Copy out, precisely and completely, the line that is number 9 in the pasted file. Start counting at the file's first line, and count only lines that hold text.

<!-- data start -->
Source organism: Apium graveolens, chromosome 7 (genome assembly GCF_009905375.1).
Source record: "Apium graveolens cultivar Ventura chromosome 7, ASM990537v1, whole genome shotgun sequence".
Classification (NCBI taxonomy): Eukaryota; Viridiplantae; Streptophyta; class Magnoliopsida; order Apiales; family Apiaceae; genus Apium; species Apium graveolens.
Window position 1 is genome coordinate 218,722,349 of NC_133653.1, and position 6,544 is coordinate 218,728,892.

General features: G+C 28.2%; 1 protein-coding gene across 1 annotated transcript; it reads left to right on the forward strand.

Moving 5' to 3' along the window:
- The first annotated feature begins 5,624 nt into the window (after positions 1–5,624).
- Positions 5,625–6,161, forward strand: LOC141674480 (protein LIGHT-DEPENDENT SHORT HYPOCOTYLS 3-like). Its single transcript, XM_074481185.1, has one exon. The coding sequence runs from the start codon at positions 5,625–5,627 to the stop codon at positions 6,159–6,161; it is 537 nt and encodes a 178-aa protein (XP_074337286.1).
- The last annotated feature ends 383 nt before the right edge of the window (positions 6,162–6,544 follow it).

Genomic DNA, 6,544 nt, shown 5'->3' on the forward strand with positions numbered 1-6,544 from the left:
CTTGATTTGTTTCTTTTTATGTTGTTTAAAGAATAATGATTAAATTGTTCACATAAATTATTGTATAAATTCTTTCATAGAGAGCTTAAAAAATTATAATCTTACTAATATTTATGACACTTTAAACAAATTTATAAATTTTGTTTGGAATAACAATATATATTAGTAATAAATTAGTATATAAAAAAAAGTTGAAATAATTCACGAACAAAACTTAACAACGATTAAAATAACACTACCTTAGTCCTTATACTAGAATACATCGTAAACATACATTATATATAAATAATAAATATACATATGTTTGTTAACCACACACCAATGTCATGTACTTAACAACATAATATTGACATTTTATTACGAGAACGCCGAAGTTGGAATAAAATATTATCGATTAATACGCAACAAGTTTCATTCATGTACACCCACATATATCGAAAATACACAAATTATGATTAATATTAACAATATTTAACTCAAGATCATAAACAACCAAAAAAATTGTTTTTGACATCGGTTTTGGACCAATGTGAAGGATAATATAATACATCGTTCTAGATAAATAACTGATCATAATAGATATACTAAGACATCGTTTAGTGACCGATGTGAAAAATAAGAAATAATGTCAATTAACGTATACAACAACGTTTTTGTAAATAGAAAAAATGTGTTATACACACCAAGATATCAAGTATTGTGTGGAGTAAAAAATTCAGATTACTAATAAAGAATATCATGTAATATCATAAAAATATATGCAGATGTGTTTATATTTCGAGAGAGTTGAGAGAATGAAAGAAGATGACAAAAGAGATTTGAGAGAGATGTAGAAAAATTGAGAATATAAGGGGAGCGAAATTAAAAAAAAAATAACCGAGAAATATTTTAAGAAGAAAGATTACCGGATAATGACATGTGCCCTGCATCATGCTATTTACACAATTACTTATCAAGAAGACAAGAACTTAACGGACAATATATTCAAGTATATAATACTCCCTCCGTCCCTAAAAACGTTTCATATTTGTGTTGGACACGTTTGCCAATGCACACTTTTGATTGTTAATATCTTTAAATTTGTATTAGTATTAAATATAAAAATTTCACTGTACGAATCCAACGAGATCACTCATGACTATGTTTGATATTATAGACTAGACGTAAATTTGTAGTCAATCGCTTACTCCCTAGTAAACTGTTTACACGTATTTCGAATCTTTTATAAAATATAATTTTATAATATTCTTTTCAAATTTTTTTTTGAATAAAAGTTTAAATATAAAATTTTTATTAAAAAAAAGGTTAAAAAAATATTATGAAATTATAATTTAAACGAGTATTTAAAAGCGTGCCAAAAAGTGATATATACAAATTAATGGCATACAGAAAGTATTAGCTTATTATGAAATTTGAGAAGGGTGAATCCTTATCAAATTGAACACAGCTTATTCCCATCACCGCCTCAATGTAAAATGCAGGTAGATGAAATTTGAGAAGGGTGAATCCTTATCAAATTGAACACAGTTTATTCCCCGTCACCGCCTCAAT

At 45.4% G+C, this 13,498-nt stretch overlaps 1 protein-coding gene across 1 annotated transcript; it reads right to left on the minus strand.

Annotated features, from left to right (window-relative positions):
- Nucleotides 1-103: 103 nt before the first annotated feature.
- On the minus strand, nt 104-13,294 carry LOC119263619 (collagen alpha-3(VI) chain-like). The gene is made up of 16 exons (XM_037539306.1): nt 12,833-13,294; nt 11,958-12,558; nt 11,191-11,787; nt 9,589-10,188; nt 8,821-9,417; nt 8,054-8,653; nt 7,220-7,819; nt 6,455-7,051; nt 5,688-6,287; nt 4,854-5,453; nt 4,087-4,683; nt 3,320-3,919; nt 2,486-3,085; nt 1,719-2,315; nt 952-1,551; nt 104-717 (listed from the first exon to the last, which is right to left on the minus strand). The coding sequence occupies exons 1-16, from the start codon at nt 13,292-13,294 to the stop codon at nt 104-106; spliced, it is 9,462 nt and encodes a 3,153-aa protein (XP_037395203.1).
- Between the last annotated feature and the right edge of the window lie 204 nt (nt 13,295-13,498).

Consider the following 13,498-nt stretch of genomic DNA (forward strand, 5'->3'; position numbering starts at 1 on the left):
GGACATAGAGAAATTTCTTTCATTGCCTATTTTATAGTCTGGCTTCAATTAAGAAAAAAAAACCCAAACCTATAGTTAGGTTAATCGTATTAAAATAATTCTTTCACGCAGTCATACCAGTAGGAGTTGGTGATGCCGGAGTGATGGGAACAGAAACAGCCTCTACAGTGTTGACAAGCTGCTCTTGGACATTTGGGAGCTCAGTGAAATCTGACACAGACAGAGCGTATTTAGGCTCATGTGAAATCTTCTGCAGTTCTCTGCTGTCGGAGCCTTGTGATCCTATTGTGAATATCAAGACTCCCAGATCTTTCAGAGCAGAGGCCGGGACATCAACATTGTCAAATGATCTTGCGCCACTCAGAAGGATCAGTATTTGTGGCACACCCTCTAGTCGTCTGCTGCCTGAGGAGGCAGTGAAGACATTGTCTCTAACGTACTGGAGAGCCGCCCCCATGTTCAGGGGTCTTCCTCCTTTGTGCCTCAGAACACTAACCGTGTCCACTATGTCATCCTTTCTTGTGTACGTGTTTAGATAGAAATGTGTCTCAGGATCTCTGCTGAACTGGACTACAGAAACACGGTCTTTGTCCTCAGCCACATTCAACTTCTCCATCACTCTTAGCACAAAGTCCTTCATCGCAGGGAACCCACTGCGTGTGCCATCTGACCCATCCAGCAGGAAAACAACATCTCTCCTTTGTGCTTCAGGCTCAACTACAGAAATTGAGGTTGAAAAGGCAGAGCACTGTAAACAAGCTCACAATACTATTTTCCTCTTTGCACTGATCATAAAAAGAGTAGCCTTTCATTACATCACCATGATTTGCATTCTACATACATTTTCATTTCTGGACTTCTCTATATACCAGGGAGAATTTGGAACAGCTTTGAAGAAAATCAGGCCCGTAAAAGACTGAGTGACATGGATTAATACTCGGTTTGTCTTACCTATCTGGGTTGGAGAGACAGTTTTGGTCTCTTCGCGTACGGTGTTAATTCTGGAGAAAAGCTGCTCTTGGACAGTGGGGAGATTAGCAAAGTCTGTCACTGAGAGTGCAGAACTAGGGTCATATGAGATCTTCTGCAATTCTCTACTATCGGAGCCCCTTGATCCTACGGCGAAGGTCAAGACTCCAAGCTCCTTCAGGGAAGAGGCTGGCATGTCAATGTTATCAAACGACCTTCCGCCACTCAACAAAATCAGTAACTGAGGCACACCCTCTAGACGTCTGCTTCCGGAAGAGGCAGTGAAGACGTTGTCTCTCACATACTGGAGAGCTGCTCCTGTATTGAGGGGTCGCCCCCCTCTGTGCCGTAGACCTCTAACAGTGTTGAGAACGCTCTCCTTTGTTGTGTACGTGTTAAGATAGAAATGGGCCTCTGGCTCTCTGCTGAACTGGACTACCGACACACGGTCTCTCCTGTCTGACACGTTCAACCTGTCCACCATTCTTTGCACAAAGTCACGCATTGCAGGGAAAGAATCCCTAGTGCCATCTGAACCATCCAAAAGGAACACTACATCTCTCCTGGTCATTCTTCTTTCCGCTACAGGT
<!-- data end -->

- The last annotated feature ends 383 nt before the right edge of the window (positions 6,162–6,544 follow it).